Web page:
Thursday, February 15, 2007

Prejudice: Its Deep and Early Causes

"I'm interested in the fact that the less secure a man is, the more likely he is to have extreme prejudice."
- Clint Eastwood

What right does a Hollywood type have to an opinion on such an important subject? As much right as anyone else. Being a man involved with the public in many ways for so many years, Eastwood likely has a better perspective about how people act than most of us because he has been exposed to so many insecure people in filmland. Hollywood is a Mecca for insecure people.

Assume his observation is correct for the purpose of this discussion. What we have are two important parts to his statement: insecure people and those with extreme prejudice.

Why would anyone be insecure? A genetic defect? A nasty mother? Abuse as a child? The number of people who suffer from feelings of insecurity suggests that the cause is more pervasive than any of these. Almost everyone feels insecure about some things, or they should because they cannot know enough about every problem or situation they face to be able to cope with it effectively and efficiently.

The kind of insecurity that Eastwood was speaking about is basic, far deeper than not knowing enough about the kind of flat screen TV to buy. This kind goes back to childhood, specifically to unfulfilled needs.

A baby spends nearly a year in the womb before birth, 40 weeks in constant touch with its mother. After birth, the need for constant touch continues, but the amount of touch time between mother and child decreases dramatically. As the child gets older, the need continues, though not to as great an extent as before birth. The child can look after itself in childhood passtimes. A fair amount of touching is still needed. It continues throughout our lives.

That need for touch in adults is vastly underrated by most people. How it affects single people (unattached to a cohabiting other of any kind), married people who become separated or married people whose spouse dies or becomes alienated in another way is seldom addressed to the extent it deserves. A man whose wife leaves him may be a bomb waiting to explode because he doesn't know how to cope with the loss of touch as well as the loss of a way of life.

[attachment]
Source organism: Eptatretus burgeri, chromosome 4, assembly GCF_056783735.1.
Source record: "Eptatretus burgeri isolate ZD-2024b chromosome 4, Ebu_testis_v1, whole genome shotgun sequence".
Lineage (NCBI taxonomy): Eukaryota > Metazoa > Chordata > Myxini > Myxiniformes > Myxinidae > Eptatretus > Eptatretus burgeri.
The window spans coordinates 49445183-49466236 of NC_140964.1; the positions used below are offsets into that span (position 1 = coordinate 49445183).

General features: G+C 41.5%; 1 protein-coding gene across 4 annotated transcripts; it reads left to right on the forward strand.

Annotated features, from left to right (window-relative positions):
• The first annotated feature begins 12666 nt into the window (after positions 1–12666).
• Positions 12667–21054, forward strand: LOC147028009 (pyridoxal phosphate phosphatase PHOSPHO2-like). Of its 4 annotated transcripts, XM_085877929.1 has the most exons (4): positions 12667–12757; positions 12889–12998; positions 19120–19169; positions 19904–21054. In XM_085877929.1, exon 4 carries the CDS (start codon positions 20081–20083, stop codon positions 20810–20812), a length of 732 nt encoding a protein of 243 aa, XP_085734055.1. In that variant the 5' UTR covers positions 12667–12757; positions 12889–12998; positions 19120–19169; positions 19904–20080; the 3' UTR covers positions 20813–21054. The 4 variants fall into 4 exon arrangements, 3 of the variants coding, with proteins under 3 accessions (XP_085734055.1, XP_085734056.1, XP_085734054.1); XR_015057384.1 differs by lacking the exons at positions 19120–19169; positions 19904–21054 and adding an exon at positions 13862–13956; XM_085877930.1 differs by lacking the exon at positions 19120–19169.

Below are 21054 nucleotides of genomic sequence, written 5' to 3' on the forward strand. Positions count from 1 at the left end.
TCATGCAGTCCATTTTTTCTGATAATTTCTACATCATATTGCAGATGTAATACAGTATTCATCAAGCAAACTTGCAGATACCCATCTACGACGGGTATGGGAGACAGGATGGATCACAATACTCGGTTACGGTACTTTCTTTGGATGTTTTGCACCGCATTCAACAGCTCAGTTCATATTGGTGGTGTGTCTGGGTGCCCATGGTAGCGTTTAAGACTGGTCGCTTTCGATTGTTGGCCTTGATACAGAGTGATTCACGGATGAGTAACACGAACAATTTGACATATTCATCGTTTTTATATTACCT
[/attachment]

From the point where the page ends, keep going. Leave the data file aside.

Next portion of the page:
Studies have shown that we each need the equivalent of 12 hugs per day to be satisfied with our lives. The ideal would be 18 hugs. But who has time for that?

Most of us do, if we make time because we know how important touch is to our welfare--both emotional and physical health. It doesn't always have to be a hug. It could be a touch while passing in the hall, holding hands while having coffee or walking together and sleeping next to each other. A kiss and huge when leaving each other and when meeting again counts as two each.

An insufficient amount of touch will make anyone insecure to some extent. The degree will vary and it's hard to measure. In general, all unhappy people lack sufficient touch from a loved one to satisfy them. Those who have extreme prejudice have accommodated themselves to insufficient touch for many years. They may even deny their need for touch.

A prejudiced person needs someone to hurt, just as bullies do. The unfulfilled need for touch for far too long has caused them to want to hurt someone else the way they have suffered themselves. They seldom want to talk about how they hurt or about their need.

Prejudice and bullying function at an emotional level, which is where our need for touch comes in. Lack of sufficient touch shows itself in emotional hurt, which may demonstrate itself in inappropriate behaviours. Sometimes the inappropriate behaviours involve touching the other person.

Now you know something about human needs that most people do not. Use your knowledge wisely and productively.

Bill Allin
Turning It Around: Causes and Cures for Today's Epidemic Social Problems, striving to bring important human needs out of the closet.
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